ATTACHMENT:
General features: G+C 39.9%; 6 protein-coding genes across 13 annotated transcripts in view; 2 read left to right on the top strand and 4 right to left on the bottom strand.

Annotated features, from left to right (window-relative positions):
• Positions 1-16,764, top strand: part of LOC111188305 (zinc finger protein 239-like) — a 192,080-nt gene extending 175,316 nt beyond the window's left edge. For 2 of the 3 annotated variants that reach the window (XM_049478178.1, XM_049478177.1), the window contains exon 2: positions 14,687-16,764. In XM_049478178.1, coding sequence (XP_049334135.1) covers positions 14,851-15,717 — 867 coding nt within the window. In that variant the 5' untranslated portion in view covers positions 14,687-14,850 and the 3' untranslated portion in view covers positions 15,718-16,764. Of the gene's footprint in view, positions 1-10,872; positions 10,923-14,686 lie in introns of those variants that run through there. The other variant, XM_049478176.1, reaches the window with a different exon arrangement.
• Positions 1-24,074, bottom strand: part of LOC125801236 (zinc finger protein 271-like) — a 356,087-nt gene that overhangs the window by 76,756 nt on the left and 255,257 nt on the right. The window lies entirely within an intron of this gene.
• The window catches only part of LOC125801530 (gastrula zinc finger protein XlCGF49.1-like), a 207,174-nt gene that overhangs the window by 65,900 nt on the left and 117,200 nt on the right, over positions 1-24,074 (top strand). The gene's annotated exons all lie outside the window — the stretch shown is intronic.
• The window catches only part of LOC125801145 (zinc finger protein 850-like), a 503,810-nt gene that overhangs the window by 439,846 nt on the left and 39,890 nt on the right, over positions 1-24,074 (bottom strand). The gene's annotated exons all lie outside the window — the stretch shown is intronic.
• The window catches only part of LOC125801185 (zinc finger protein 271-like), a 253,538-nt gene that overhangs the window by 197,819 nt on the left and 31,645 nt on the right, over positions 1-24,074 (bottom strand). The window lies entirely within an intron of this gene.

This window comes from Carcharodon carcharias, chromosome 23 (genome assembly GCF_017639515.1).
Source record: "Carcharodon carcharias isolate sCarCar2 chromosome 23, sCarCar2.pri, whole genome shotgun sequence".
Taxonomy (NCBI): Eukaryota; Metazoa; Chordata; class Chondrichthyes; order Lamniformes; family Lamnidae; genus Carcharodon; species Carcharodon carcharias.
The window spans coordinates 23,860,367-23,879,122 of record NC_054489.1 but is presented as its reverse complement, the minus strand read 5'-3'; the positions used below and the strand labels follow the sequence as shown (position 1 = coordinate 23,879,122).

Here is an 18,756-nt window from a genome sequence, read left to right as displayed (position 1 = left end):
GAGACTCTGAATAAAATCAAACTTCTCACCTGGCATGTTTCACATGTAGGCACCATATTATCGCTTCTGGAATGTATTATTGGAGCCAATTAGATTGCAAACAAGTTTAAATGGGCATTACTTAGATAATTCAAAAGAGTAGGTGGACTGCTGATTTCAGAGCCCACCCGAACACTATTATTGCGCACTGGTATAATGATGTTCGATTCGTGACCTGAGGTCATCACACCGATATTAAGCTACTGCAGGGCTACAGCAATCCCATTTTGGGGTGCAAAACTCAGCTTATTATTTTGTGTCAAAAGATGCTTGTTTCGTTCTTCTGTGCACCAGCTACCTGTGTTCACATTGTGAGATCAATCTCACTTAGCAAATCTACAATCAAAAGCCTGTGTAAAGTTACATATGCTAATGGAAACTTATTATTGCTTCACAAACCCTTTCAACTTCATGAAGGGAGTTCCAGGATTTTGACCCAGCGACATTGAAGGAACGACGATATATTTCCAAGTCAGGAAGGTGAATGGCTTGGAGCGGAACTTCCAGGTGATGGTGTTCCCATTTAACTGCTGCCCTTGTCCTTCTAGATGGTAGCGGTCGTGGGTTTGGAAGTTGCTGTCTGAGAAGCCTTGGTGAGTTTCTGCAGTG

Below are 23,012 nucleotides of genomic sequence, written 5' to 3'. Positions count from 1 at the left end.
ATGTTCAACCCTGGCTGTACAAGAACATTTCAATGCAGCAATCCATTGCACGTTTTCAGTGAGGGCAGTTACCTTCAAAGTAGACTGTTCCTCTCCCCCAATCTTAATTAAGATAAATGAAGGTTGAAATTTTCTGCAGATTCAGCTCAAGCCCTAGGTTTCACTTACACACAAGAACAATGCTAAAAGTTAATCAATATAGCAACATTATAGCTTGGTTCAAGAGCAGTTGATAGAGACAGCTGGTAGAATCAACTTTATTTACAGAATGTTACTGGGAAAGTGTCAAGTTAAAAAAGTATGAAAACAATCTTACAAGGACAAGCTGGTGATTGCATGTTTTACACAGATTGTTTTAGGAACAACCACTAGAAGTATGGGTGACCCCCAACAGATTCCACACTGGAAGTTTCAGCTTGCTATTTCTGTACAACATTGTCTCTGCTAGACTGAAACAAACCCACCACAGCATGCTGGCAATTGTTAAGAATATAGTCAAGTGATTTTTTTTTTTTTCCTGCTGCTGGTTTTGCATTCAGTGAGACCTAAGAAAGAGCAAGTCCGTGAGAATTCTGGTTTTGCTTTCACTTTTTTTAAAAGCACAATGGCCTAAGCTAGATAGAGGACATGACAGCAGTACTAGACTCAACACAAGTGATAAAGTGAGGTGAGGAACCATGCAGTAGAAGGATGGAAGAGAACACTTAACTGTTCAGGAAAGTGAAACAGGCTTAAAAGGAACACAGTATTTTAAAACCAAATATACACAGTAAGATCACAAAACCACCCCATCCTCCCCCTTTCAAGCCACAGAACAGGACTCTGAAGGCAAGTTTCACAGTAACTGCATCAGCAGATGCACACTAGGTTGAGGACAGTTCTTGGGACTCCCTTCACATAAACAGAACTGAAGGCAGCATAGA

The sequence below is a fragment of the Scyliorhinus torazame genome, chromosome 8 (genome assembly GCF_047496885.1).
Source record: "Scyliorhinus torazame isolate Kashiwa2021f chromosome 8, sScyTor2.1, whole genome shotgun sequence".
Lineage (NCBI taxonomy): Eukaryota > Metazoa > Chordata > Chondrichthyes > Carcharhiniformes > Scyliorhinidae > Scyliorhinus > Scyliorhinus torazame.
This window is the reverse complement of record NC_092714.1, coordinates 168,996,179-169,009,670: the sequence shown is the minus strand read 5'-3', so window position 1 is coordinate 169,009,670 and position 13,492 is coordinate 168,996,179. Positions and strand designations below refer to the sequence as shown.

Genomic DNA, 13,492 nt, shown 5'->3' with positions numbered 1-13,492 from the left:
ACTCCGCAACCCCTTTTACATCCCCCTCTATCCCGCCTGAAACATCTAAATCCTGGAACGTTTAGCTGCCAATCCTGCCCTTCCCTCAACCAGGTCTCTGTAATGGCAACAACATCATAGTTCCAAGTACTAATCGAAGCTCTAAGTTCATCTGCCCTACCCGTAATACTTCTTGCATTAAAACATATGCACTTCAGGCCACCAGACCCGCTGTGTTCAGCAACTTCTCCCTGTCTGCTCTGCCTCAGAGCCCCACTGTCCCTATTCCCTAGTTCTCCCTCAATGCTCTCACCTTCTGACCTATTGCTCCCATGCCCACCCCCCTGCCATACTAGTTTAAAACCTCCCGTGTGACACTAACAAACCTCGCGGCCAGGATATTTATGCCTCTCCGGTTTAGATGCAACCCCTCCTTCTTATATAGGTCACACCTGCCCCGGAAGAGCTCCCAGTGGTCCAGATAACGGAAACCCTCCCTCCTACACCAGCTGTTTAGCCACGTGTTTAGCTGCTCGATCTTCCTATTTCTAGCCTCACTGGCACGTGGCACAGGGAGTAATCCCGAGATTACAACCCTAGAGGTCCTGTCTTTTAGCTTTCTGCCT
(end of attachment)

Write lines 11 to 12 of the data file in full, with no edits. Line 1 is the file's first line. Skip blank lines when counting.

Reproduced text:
The window spans coordinates 23,860,367-23,879,122 of record NC_054489.1 but is presented as its reverse complement, the minus strand read 5'-3'; the positions used below and the strand labels follow the sequence as shown (position 1 = coordinate 23,879,122).

Here is an 18,756-nt window from a genome sequence, read left to right as displayed (position 1 = left end):